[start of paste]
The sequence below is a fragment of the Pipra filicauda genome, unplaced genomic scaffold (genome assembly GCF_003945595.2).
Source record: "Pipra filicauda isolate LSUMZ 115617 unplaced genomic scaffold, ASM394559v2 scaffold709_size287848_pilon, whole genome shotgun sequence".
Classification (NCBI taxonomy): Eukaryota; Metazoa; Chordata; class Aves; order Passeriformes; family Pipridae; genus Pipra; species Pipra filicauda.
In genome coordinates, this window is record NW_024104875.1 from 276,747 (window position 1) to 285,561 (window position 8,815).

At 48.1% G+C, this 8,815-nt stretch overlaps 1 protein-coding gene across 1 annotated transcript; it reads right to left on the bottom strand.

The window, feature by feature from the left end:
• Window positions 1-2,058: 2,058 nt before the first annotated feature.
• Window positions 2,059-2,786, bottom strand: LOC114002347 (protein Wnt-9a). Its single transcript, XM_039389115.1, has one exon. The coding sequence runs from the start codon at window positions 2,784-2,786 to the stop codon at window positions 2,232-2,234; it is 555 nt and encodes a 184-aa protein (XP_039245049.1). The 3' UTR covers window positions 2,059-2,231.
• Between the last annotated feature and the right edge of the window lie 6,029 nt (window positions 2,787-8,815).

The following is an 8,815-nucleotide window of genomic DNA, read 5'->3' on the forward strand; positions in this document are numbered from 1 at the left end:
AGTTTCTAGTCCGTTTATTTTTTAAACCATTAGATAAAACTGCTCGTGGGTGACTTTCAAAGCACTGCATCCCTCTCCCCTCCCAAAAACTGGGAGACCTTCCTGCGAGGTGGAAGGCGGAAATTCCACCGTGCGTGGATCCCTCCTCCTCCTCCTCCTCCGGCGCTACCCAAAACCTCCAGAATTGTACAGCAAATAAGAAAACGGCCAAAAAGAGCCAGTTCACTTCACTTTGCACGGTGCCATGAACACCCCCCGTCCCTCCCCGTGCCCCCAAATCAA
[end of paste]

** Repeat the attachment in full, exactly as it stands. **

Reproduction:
The sequence below is a fragment of the Pipra filicauda genome, unplaced genomic scaffold (genome assembly GCF_003945595.2).
Source record: "Pipra filicauda isolate LSUMZ 115617 unplaced genomic scaffold, ASM394559v2 scaffold709_size287848_pilon, whole genome shotgun sequence".
Classification (NCBI taxonomy): Eukaryota; Metazoa; Chordata; class Aves; order Passeriformes; family Pipridae; genus Pipra; species Pipra filicauda.
In genome coordinates, this window is record NW_024104875.1 from 276,747 (window position 1) to 285,561 (window position 8,815).

At 48.1% G+C, this 8,815-nt stretch overlaps 1 protein-coding gene across 1 annotated transcript; it reads right to left on the bottom strand.

The window, feature by feature from the left end:
• Window positions 1-2,058: 2,058 nt before the first annotated feature.
• Window positions 2,059-2,786, bottom strand: LOC114002347 (protein Wnt-9a). Its single transcript, XM_039389115.1, has one exon. The coding sequence runs from the start codon at window positions 2,784-2,786 to the stop codon at window positions 2,232-2,234; it is 555 nt and encodes a 184-aa protein (XP_039245049.1). The 3' UTR covers window positions 2,059-2,231.
• Between the last annotated feature and the right edge of the window lie 6,029 nt (window positions 2,787-8,815).

The following is an 8,815-nucleotide window of genomic DNA, read 5'->3' on the forward strand; positions in this document are numbered from 1 at the left end:
AGTTTCTAGTCCGTTTATTTTTTAAACCATTAGATAAAACTGCTCGTGGGTGACTTTCAAAGCACTGCATCCCTCTCCCCTCCCAAAAACTGGGAGACCTTCCTGCGAGGTGGAAGGCGGAAATTCCACCGTGCGTGGATCCCTCCTCCTCCTCCTCCTCCGGCGCTACCCAAAACCTCCAGAATTGTACAGCAAATAAGAAAACGGCCAAAAAGAGCCAGTTCACTTCACTTTGCACGGTGCCATGAACACCCCCCGTCCCTCCCCGTGCCCCCAAATCAA